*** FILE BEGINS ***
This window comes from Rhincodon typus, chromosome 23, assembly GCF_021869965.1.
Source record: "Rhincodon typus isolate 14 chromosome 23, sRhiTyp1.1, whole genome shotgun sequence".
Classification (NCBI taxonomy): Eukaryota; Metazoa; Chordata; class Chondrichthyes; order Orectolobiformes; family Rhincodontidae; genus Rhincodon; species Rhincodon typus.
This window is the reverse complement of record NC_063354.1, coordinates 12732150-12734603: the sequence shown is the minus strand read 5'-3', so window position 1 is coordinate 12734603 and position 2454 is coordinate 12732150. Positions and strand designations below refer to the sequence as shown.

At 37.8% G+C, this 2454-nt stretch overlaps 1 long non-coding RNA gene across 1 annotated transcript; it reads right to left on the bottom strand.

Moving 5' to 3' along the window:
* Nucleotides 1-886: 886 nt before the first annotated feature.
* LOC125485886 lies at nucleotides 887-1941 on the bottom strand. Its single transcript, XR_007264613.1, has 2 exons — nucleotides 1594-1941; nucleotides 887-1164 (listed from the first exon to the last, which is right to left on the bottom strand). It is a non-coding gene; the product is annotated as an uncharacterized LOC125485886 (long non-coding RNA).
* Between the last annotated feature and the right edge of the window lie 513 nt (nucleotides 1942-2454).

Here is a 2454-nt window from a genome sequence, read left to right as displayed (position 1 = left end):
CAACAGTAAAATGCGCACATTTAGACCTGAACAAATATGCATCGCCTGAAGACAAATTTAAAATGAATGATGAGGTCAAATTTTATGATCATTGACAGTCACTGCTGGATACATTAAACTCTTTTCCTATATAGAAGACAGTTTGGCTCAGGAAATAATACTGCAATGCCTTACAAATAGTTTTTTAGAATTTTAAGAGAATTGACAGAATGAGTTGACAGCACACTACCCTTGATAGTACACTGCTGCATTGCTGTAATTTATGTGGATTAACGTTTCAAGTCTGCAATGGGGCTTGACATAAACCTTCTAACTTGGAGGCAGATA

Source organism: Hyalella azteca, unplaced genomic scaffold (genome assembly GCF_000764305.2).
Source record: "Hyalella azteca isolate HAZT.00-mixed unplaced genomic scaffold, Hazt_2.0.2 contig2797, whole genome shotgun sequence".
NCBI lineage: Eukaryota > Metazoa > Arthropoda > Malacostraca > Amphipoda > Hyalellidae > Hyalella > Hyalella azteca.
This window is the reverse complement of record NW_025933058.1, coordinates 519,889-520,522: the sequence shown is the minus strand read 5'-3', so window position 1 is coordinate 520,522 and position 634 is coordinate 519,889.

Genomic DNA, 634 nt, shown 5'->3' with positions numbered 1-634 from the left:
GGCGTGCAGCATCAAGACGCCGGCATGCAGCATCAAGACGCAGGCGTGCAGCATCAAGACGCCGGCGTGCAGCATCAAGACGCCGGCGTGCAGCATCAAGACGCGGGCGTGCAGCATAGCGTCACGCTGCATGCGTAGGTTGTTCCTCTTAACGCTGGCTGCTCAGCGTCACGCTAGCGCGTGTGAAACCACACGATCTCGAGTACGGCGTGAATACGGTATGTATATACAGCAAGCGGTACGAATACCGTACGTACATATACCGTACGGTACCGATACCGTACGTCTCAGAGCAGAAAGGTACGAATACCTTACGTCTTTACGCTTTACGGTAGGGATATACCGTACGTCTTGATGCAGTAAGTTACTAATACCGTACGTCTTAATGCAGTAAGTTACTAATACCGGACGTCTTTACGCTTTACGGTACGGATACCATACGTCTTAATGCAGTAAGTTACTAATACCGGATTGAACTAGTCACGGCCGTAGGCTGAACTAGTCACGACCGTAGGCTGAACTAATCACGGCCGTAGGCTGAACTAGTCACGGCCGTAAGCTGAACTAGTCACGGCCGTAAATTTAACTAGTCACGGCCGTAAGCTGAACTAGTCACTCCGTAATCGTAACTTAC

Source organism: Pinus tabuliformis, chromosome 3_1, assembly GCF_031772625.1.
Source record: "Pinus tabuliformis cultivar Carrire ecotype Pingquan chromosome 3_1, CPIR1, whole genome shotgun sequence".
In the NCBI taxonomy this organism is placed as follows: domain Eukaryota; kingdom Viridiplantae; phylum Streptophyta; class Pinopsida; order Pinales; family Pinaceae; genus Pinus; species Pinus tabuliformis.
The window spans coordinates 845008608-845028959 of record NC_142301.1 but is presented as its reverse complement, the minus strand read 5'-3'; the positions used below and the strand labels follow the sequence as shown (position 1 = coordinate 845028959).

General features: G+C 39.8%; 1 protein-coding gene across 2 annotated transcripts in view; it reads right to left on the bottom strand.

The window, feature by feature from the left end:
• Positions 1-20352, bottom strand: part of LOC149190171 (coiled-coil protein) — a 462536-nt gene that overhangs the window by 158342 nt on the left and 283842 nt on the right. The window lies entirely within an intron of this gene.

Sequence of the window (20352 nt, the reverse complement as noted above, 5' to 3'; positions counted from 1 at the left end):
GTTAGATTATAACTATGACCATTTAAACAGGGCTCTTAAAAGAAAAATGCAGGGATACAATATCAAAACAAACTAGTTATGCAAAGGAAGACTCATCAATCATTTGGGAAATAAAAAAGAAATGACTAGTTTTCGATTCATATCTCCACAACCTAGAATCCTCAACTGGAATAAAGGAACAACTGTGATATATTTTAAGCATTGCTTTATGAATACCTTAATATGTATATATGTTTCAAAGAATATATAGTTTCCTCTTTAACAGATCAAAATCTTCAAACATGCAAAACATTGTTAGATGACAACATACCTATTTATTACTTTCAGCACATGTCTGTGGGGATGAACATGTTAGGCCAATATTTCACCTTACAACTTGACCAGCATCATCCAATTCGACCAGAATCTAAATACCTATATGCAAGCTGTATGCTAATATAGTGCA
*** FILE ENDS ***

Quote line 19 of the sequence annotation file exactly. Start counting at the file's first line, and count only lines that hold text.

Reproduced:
Source record: "Pinus tabuliformis cultivar Carrire ecotype Pingquan chromosome 3_1, CPIR1, whole genome shotgun sequence".